Advice for beginners
I get lots of e-mails from people asking for advice about how to get into the natural history film industry, I really try to reply to everyone but sometimes I don’t manage, so here are a few thoughts that prospective wildlife cameramen and women might find useful.
Being a professional wildlife cameraman is one of the most rewarding, challenging and exciting ways to spend your life, but it is also one of the most difficult professions to break in to, and even for fully fledged cameramen with many years experience it can be a very tenuous and unpredictable industry from which to make a living.
If you are reading this you have probably seen a few ‘making-of’ programmes and have got some of the flavour of what it takes to make wildlife films, and you will have some perception of the life that a wildlife cameraman leads. I would certainly agree that all the wonderful things you might imagine – the travel, adventure, access to fantastic wildlife and locations are, indeed, wonderful. All those elements, and the artistic challenge of filming beautiful images, are what attracted me to the industry, and I am just as inspired and motivated now as when I started nearly 20 years ago.
I was first inspired to become a wildlife film-maker when I was about 8 years old – a Hugh Miles film about Ospreys in Scotland absolutely captivated me, and pretty much every decision I took form that point on lead towards what I now do today. I was really lucky to have this single-minded drive, and I would say that if you don’t have this all consuming passion it might be worth questioning why you would like to get into the industry.
For me, aged 8, there was no possibility of owning a camera or being able to afford film, so I became obsessed with drawing wildlife subjects, then in my ‘teens I worked through my summer holidays as a decorator to save up to by an ancient Nikon SLR and a battered 80-200mm lens. Then I spent all my spare time taking photos, either in the parks around were I grew up in London, or up in the Yorkshire Dales on family holidays. I would also devour all books I could find about wildlife, animal behaviour, photography and art.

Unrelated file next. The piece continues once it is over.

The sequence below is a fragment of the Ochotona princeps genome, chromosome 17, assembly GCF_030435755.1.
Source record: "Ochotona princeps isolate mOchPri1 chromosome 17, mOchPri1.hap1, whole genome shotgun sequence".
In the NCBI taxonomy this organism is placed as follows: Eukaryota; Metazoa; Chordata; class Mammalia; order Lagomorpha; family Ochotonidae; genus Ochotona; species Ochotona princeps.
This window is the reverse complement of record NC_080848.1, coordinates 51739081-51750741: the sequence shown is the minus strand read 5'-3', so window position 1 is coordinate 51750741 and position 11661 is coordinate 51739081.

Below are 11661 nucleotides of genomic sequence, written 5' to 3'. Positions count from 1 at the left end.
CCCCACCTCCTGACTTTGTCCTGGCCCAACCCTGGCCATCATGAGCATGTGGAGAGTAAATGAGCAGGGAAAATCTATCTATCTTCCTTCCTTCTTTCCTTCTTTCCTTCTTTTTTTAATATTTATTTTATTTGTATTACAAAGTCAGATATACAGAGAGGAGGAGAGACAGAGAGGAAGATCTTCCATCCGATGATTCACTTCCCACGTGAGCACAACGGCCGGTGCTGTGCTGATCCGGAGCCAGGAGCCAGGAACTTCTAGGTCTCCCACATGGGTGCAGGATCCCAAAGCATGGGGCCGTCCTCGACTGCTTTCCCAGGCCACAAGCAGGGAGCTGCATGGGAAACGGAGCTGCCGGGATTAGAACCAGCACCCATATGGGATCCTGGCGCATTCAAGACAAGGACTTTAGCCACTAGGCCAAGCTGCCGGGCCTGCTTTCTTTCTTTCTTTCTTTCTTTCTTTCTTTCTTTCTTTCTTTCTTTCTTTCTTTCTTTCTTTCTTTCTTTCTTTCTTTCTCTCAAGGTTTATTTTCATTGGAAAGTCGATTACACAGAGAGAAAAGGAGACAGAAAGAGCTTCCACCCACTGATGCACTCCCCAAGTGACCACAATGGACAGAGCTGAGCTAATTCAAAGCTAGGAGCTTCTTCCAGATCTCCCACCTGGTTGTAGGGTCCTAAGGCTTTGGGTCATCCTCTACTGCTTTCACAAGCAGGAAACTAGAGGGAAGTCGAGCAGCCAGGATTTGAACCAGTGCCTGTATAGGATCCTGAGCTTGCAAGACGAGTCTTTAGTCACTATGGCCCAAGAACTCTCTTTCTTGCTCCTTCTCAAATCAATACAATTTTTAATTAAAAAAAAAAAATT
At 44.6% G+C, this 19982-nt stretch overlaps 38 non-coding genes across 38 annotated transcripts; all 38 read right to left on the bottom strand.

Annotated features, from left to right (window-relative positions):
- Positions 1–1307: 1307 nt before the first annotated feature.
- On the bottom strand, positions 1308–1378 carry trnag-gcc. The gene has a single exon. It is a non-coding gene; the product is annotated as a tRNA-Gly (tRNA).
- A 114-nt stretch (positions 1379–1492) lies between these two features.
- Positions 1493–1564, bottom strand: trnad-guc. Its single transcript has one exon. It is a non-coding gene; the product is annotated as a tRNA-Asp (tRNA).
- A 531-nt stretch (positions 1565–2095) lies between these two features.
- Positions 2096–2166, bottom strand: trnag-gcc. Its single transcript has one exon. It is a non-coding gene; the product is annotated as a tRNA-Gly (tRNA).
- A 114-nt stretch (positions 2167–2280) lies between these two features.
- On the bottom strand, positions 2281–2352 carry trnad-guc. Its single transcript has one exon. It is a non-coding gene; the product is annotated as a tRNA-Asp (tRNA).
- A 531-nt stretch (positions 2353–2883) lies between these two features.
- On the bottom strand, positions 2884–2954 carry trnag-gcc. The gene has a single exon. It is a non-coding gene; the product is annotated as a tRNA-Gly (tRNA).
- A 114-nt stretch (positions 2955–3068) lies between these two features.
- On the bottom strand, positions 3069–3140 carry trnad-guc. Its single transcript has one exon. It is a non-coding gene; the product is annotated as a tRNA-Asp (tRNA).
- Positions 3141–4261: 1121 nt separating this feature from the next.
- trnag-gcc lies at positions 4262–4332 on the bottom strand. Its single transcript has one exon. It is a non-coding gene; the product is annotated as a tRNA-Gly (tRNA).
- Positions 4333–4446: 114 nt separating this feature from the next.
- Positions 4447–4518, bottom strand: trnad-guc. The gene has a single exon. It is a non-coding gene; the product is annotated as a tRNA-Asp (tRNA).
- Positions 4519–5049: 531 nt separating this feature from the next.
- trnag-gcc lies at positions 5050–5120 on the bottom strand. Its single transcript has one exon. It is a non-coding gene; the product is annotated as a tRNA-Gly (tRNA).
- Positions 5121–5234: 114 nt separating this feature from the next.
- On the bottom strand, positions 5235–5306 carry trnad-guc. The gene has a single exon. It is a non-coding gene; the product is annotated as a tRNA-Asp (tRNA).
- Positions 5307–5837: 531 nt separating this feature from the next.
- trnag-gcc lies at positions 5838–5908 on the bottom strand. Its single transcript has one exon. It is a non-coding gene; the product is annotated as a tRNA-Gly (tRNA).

I had realised that, for me, the science and understanding of animal behaviour was going to be a crucial part of my work, so I decided to go to university to study biology rather than try to get into the industry straight out of school. Looking back this was one of the smartest decisions I took as three years at Oxford was not only an amazing learning experience but it meant a really positive exposure to a wide range of experiences that I would not have otherwise had.
This is not to say that a university background is essential, and there are several very talented wildlife cameramen who left school at 16, but for me it was the right decision. I would certainly encourage anyone to keep going through further education – in some ways I believe a biology degree might be more useful and ‘future proof’ than a specialised course in wildlife film production.
One of the huge challenges of breaking into the industry is the fact that there is no set route in, it’s not like being a lawyer or a doctor where you go through a prescribed training period and you get your job. Every wildlife cameraman working today has pretty much had to figure it out for themselves. The BBC NHU has occasionally offered a bursary scheme – and some exceptional talents have passed through it – but it is sporadic and, as you might imagine, hugely over-subscribed.